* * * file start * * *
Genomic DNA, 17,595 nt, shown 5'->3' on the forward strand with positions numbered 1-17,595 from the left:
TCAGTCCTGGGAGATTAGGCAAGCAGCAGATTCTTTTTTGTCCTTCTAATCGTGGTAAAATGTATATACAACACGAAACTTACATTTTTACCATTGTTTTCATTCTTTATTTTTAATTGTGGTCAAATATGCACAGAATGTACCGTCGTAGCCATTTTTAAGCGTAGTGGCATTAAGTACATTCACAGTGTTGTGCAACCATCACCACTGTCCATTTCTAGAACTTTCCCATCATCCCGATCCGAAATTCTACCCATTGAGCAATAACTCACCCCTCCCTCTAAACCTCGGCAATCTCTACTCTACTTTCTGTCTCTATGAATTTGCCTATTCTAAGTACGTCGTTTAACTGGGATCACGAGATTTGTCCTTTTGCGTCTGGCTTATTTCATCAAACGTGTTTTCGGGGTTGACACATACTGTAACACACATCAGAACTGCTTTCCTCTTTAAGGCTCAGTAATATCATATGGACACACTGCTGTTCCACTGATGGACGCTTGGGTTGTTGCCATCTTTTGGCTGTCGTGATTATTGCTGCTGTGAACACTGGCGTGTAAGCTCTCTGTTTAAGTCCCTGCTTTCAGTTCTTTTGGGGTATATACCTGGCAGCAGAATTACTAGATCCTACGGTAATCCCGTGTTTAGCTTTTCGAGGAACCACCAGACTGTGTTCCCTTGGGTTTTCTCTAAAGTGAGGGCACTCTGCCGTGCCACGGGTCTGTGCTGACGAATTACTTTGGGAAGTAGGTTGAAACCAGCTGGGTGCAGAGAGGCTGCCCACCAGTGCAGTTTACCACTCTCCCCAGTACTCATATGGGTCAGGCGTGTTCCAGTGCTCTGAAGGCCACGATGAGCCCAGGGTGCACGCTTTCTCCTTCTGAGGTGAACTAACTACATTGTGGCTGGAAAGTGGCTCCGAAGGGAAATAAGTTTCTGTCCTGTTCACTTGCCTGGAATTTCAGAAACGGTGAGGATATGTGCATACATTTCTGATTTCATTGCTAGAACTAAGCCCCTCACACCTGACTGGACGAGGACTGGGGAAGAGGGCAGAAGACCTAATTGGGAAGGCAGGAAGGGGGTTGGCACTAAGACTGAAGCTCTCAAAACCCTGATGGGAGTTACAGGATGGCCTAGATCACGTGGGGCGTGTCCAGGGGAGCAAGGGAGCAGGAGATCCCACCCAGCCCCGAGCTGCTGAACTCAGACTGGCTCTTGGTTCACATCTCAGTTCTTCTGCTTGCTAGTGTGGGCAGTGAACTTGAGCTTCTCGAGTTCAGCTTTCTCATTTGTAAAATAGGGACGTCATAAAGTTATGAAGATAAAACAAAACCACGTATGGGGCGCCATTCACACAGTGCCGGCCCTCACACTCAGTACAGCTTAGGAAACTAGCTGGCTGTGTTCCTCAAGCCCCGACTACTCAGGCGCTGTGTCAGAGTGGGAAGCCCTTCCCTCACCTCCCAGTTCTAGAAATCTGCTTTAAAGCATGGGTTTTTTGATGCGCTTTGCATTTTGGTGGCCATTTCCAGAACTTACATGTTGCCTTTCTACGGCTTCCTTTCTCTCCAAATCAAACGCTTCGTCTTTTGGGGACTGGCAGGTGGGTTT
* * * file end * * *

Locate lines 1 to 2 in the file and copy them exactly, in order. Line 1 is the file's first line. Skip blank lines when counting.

Genomic DNA, 17,595 nt, shown 5'->3' on the forward strand with positions numbered 1-17,595 from the left:
TCAGTCCTGGGAGATTAGGCAAGCAGCAGATTCTTTTTTGTCCTTCTAATCGTGGTAAAATGTATATACAACACGAAACTTACATTTTTACCATTGTTTTCATTCTTTATTTTTAATTGTGGTCAAATATGCACAGAATGTACCGTCGTAGCCATTTTTAAGCGTAGTGGCATTAAGTACATTCACAGTGTTGTGCAACCATCACCACTGTCCATTTCTAGAACTTTCCCATCATCCCGATCCGAAATTCTACCCATTGAGCAATAACTCACCCCTCCCTCTAAACCTCGGCAATCTCTACTCTACTTTCTGTCTCTATGAATTTGCCTATTCTAAGTACGTCGTTTAACTGGGATCACGAGATTTGTCCTTTTGCGTCTGGCTTATTTCATCAAACGTGTTTTCGGGGTTGACACATACTGTAACACACATCAGAACTGCTTTCCTCTTTAAGGCTCAGTAATATCATATGGACACACTGCTGTTCCACTGATGGACGCTTGGGTTGTTGCCATCTTTTGGCTGTCGTGATTATTGCTGCTGTGAACACTGGCGTGTAAGCTCTCTGTTTAAGTCCCTGCTTTCAGTTCTTTTGGGGTATATACCTGGCAGCAGAATTACTAGATCCTACGGTAATCCCGTGTTTAGCTTTTCGAGGAACCACCAGACTGTGTTCCCTTGGGTTTTCTCTAAAGTGAGGGCACTCTGCCGTGCCACGGGTCTGTGCTGACGAATTACTTTGGGAAGTAGGTTGAAACCAGCTGGGTGCAGAGAGGCTGCCCACCAGTGCAGTTTACCACTCTCCCCAGTACTCATATGGGTCAGGCGTGTTCCAGTGCTCTGAAGGCCACGATGAGCCCAGGGTGCACGCTTTCTCCTTCTGAGGTGAACTAACTACATTGTGGCTGGAAAGTGGCTCCGAAGGGAAATAAGTTTCTGTCCTGTTCACTTGCCTGGAATTTCAGAAACGGTGAGGATATGTGCATACATTTCTGATTTCATTGCTAGAACTAAGCCCCTCACACCTGACTGGACGAGGACTGGGGAAGAGGGCAGAAGACCTAATTGGGAAGGCAGGAAGGGGGTTGGCACTAAGACTGAAGCTCTCAAAACCCTGATGGGAGTTACAGGATGGCCTAGATCACGTGGGGCGTGTCCAGGGGAGCAAGGGAGCAGGAGATCCCACCCAGCCCCGAGCTGCTGAACTCAGACTGGCTCTTGGTTCACATCTCAGTTCTTCTGCTTGCTAGTGTGGGCAGTGAACTTGAGCTTCTCGAGTTCAGCTTTCTCATTTGTAAAATAGGGACGTCATAAAGTTATGAAGATAAAACAAAACCACGTATGGGGCGCCATTCACACAGTGCCGGCCCTCACACTCAGTACAGCTTAGGAAACTAGCTGGCTGTGTTCCTCAAGCCCCGACTACTCAGGCGCTGTGTCAGAGTGGGAAGCCCTTCCCTCACCTCCCAGTTCTAGAAATCTGCTTTAAAGCATGGGTTTTTTGATGCGCTTTGCATTTTGGTGGCCATTTCCAGAACTTACATGTTGCCTTTCTACGGCTTCCTTTCTCTCCAAATCAAACGCTTCGTCTTTTGGGGACTGGCAGGTGGGTTT